A Month of Writing Novels

A Month of Writing Novels

By SYDNEY GAW
Staff Writer

National Novel Writing Month encourages young writers to explore and develop their writing skills (David Klein).

What does it take to write a novel? This is the question many writers considered throughout the month of November, as over 300,000 people worldwide took part in National Novel Writing Month (NaNoWriMo), an online writing challenge that encourages writers to complete a 50,000 word project in the span of 30 days. While NaNoWriMo started out as a challenge to help individuals reach their novel-writing goals, it has become an international event for writers to connect, share their writing processes, and motivate each other. The official organization, NaNoWriMo, issues regular writing challenges, prompts, and word count goals to inspire young writers. 

Among those young writers were several UHS students. The Write Here. Write Now. club, UHS’ creative writing club, offers a space for students to share their writing and participate in various writing activities. At the beginning of the month, members were introduced to NaNoWriMo and encouraged to start a new project for the month of November.

“We’ve been promoting NaNoWriMo and have seen some amazing work from club members who are either writing solo or with their friends,” sophomore Allison van Erp, Write Here. Write Now. co-president, said. “We try to have a featured writer share their work at each meeting to motivate themself and inspire other club members.”

The creative writing club gives students the opportunity to collaborate on their work or share their writing. During NaNoWriMo, this was especially helpful in encouraging students to follow through with the challenge.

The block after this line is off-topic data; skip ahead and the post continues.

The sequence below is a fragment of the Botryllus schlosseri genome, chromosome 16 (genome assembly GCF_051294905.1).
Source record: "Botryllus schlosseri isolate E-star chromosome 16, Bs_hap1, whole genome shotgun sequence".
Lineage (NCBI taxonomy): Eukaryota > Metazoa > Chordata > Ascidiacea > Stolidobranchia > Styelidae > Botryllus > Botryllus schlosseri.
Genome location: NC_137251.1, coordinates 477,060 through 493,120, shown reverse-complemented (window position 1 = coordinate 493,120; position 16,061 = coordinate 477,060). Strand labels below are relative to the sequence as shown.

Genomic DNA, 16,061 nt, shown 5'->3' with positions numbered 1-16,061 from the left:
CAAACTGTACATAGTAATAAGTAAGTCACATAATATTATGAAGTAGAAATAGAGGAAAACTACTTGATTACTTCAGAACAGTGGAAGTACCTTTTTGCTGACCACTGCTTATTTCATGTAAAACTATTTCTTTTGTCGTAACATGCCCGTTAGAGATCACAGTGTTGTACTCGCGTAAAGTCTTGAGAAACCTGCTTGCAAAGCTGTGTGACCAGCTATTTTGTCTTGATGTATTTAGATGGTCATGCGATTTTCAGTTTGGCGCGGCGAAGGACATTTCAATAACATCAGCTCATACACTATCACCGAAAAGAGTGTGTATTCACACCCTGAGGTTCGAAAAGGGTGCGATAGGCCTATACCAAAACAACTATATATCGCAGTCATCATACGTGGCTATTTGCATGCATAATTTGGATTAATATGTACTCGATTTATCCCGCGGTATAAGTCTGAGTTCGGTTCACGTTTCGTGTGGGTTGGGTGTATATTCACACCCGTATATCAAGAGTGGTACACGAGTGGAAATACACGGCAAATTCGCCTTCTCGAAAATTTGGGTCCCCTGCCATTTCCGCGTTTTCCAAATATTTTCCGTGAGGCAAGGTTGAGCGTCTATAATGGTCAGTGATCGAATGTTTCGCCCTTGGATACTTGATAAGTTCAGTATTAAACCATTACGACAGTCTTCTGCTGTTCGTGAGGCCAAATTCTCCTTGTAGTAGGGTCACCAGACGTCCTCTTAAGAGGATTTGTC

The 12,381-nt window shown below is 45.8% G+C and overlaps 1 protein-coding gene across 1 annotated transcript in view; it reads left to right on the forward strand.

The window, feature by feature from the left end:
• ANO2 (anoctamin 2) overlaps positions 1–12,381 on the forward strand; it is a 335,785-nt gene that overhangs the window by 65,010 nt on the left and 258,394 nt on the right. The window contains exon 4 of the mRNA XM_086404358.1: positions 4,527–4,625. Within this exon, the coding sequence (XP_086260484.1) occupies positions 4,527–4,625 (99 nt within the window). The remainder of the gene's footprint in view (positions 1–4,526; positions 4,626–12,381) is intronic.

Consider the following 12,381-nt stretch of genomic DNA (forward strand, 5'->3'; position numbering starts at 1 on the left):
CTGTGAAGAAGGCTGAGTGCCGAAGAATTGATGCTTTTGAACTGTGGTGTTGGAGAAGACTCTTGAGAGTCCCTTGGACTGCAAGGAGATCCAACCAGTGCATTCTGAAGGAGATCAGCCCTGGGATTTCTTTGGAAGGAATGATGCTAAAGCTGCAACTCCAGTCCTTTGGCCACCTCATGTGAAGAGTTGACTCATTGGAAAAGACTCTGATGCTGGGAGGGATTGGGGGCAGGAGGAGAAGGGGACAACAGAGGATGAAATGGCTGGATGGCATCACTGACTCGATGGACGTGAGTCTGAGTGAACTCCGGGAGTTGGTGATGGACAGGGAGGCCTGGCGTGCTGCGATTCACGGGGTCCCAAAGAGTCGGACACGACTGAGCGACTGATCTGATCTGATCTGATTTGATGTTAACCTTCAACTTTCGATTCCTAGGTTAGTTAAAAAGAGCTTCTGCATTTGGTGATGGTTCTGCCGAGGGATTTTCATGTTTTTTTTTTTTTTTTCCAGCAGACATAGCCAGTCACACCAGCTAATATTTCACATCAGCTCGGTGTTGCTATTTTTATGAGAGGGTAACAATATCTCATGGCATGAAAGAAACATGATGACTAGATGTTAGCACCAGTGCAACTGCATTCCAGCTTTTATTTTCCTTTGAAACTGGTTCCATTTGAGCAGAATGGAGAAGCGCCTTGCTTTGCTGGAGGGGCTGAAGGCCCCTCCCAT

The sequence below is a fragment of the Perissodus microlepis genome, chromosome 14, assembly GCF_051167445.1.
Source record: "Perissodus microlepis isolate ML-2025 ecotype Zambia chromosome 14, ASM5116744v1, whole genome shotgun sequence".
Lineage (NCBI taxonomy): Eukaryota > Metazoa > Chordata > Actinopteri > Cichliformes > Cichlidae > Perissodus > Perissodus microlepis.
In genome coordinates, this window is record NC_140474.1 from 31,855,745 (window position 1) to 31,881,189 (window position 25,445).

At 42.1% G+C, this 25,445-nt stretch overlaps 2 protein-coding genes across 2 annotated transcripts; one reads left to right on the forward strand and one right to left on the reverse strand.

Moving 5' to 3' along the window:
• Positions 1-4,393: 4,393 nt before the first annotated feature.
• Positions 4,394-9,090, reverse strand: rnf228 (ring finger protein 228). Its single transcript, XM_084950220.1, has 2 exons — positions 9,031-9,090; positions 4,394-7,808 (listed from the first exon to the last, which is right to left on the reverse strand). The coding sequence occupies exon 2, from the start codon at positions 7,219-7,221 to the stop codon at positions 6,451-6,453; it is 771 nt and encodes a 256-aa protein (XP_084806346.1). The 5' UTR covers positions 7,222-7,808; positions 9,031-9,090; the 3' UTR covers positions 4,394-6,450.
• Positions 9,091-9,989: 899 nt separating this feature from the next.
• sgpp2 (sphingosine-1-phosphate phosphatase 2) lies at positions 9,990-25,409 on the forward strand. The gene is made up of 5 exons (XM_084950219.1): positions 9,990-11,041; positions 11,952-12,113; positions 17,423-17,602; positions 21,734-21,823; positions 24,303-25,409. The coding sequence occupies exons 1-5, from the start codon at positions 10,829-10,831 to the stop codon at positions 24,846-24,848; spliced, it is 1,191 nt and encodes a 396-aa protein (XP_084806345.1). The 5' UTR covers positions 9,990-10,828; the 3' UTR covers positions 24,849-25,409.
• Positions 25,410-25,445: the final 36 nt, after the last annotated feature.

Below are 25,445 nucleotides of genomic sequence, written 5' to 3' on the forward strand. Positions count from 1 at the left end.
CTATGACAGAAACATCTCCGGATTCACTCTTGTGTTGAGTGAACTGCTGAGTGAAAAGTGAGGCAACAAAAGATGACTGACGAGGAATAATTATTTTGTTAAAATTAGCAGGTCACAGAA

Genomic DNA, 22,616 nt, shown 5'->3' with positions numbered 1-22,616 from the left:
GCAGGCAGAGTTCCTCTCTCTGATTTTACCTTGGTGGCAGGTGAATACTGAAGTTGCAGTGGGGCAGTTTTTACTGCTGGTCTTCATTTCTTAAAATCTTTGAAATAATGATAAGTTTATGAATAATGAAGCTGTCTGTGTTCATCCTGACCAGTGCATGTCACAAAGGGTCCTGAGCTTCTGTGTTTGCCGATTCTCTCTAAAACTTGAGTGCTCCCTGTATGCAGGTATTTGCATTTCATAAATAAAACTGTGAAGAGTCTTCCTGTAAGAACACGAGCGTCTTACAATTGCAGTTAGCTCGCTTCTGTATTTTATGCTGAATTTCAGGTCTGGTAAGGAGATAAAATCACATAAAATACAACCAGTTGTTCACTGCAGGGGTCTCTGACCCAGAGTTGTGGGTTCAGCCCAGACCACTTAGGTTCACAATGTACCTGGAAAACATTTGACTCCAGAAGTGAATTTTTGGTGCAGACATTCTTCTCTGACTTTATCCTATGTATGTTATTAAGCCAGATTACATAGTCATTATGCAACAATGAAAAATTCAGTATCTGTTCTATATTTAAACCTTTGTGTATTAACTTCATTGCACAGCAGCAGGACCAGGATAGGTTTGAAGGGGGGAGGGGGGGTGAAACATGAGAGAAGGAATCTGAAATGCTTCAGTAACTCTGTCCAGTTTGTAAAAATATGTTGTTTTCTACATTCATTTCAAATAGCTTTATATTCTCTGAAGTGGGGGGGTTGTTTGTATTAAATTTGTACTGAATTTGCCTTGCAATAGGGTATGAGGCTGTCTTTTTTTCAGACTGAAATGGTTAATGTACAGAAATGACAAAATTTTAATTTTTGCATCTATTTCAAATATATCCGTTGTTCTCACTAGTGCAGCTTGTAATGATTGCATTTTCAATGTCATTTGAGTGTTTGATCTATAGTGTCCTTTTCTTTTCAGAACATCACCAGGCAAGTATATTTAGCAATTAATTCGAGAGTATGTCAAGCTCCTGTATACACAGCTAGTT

“My writing process is usually sporadic, so I feel that having someone else read my work is very motivating,” van Erp said. “That’s also why I love our creative writing club at Uni, Write Here. Write Now. We’re a group of like-minded and supporting writers who motivate and inspire me.”

Another member of the club, sophomore Aniyah Shen, also took part in NaNoWriMo.

“I love the broad reach [NaNoWriMo] has,” Shen said. “The thought that you, a young, aspiring writer, are partaking in the same challenge as so many other writers—including professionals and famous authors—is just super cool.”

Although NaNoWriMo can be a rigorous challenge for students who have to balance school life and extracurricular activities, writing also serves as a stress reliever for many teens. Not only did NaNoWriMo provide participants with a project to channel their creativity into, but it also guided people through their own individual writing journey.

“For me, the most precious aspect of creative writing is the temporary escape it gives me from my thoughts,” Shen said. “It gives me a space where I can sit down and get into a ‘Flow State’ that can pull me away from the more stressful, negative, anxiety-ridden everyday thoughts or turn them into cohesive forms.”

Even though a definitive word count may seem difficult to achieve and possibly even discouraging, many, like sophomore and Write Here. Write Now. co-president Alyssa Feng, just used the month and word count goal as a tool of motivation.

“I really like that it helps you set a goal for trying to finish a novel. Too often, I find myself pushing writing aside for lack of time, but NaNoWriMo has a lot of resources and tips that help you stay committed,” Feng said.

The NaNoWriMo challenge is accessible to those wishing to participate during quarantine since the entire challenge is done virtually. NaNoWriMo offers various writing camps and virtual seminars throughout the year, and the 50,000 word challenge can be completed during any month to exercise your creative energy. Although NaNoWriMo officially takes place during November, the organization offers tools for writers to attempt the challenge during a different month or strengthen their writing skills in preparation for the next NaNoWriMo challenge.

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